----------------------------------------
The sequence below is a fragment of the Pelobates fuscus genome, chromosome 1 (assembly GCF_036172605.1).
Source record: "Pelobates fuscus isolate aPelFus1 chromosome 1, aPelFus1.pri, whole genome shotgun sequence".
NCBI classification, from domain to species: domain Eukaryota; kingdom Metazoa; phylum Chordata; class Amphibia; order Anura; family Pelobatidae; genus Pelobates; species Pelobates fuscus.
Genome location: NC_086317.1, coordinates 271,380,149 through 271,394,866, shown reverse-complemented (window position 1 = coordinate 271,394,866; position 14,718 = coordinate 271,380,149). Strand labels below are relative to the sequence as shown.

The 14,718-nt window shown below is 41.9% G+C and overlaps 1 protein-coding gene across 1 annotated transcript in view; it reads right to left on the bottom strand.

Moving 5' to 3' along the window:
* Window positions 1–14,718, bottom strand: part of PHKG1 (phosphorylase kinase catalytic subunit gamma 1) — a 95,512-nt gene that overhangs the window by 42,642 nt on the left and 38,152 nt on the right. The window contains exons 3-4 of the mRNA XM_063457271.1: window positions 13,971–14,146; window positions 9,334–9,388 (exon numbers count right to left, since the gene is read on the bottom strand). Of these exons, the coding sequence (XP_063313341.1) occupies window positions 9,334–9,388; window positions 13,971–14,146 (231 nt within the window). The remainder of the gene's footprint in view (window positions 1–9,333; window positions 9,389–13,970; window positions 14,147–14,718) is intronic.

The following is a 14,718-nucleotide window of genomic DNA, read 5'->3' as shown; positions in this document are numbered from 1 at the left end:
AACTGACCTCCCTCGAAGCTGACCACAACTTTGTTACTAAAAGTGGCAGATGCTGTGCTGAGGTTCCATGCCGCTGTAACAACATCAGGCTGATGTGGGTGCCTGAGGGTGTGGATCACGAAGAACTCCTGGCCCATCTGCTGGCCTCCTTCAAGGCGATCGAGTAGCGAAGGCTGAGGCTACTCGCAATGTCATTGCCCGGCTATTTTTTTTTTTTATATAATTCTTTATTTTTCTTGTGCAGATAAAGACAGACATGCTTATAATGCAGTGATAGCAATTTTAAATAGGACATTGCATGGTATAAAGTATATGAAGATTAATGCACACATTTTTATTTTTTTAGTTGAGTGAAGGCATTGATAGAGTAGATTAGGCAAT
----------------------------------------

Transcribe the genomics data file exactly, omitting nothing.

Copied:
The sequence below is a fragment of the Pelobates fuscus genome, chromosome 1 (assembly GCF_036172605.1).
Source record: "Pelobates fuscus isolate aPelFus1 chromosome 1, aPelFus1.pri, whole genome shotgun sequence".
NCBI classification, from domain to species: domain Eukaryota; kingdom Metazoa; phylum Chordata; class Amphibia; order Anura; family Pelobatidae; genus Pelobates; species Pelobates fuscus.
Genome location: NC_086317.1, coordinates 271,380,149 through 271,394,866, shown reverse-complemented (window position 1 = coordinate 271,394,866; position 14,718 = coordinate 271,380,149). Strand labels below are relative to the sequence as shown.

The 14,718-nt window shown below is 41.9% G+C and overlaps 1 protein-coding gene across 1 annotated transcript in view; it reads right to left on the bottom strand.

Moving 5' to 3' along the window:
* Window positions 1–14,718, bottom strand: part of PHKG1 (phosphorylase kinase catalytic subunit gamma 1) — a 95,512-nt gene that overhangs the window by 42,642 nt on the left and 38,152 nt on the right. The window contains exons 3-4 of the mRNA XM_063457271.1: window positions 13,971–14,146; window positions 9,334–9,388 (exon numbers count right to left, since the gene is read on the bottom strand). Of these exons, the coding sequence (XP_063313341.1) occupies window positions 9,334–9,388; window positions 13,971–14,146 (231 nt within the window). The remainder of the gene's footprint in view (window positions 1–9,333; window positions 9,389–13,970; window positions 14,147–14,718) is intronic.

The following is a 14,718-nucleotide window of genomic DNA, read 5'->3' as shown; positions in this document are numbered from 1 at the left end:
AACTGACCTCCCTCGAAGCTGACCACAACTTTGTTACTAAAAGTGGCAGATGCTGTGCTGAGGTTCCATGCCGCTGTAACAACATCAGGCTGATGTGGGTGCCTGAGGGTGTGGATCACGAAGAACTCCTGGCCCATCTGCTGGCCTCCTTCAAGGCGATCGAGTAGCGAAGGCTGAGGCTACTCGCAATGTCATTGCCCGGCTATTTTTTTTTTTTATATAATTCTTTATTTTTCTTGTGCAGATAAAGACAGACATGCTTATAATGCAGTGATAGCAATTTTAAATAGGACATTGCATGGTATAAAGTATATGAAGATTAATGCACACATTTTTATTTTTTTAGTTGAGTGAAGGCATTGATAGAGTAGATTAGGCAAT